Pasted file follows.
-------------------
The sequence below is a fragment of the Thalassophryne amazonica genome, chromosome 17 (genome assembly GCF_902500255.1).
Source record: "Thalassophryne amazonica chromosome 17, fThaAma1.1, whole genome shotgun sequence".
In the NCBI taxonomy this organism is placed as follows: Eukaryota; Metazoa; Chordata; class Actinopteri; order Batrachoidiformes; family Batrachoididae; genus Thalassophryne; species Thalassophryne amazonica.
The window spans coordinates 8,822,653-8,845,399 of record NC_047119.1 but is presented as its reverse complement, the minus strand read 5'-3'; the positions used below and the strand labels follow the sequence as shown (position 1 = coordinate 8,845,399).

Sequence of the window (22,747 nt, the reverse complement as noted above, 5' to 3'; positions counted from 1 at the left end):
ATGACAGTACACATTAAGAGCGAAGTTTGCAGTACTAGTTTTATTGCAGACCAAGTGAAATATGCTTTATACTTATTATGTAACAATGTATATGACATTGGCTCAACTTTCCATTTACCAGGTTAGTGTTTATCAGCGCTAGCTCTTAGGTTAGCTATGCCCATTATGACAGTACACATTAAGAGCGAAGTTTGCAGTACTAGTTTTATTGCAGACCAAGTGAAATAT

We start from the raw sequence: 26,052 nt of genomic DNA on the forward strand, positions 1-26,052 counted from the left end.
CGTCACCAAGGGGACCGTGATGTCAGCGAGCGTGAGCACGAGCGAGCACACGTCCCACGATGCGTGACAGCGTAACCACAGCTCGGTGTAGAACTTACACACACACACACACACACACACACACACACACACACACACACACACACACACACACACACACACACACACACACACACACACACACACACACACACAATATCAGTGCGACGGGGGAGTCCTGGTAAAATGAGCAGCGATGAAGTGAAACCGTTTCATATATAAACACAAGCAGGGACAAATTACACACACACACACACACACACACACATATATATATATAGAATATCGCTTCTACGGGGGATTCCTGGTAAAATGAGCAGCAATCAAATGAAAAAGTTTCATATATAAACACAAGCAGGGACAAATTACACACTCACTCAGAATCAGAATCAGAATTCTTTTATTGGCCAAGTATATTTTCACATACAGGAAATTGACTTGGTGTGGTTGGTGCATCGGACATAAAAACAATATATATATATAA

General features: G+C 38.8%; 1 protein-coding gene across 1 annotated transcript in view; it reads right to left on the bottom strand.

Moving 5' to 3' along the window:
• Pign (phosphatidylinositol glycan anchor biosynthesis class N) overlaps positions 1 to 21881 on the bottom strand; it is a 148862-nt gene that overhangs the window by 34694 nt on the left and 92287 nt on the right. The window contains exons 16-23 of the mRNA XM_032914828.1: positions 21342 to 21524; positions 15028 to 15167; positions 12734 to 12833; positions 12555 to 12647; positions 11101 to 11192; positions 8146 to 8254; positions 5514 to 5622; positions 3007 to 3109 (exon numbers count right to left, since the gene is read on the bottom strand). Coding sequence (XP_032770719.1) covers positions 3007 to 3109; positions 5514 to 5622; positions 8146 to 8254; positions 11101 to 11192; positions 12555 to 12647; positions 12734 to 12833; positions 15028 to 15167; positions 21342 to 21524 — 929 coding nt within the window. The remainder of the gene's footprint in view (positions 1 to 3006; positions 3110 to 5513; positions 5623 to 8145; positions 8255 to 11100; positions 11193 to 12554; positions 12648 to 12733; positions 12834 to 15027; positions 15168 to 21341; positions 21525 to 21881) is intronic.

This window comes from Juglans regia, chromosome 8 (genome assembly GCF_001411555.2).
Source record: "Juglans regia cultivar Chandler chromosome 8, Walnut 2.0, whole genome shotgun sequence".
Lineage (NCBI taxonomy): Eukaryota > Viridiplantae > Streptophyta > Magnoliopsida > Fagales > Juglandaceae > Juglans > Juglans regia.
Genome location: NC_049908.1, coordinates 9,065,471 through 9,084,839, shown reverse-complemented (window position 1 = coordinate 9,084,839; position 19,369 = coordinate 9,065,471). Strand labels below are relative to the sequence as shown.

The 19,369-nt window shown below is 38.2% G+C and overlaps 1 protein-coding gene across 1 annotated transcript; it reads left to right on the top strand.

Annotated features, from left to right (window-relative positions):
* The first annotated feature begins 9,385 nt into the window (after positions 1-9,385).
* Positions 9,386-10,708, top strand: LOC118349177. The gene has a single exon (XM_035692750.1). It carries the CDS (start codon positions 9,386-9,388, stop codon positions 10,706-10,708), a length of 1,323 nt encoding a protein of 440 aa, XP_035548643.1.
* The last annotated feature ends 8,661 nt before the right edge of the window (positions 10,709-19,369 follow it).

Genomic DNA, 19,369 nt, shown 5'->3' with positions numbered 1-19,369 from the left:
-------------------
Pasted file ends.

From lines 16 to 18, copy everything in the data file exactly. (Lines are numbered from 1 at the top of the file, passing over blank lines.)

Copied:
The 19,369-nt window shown below is 38.2% G+C and overlaps 1 protein-coding gene across 1 annotated transcript; it reads left to right on the top strand.

Annotated features, from left to right (window-relative positions):
* The first annotated feature begins 9,385 nt into the window (after positions 1-9,385).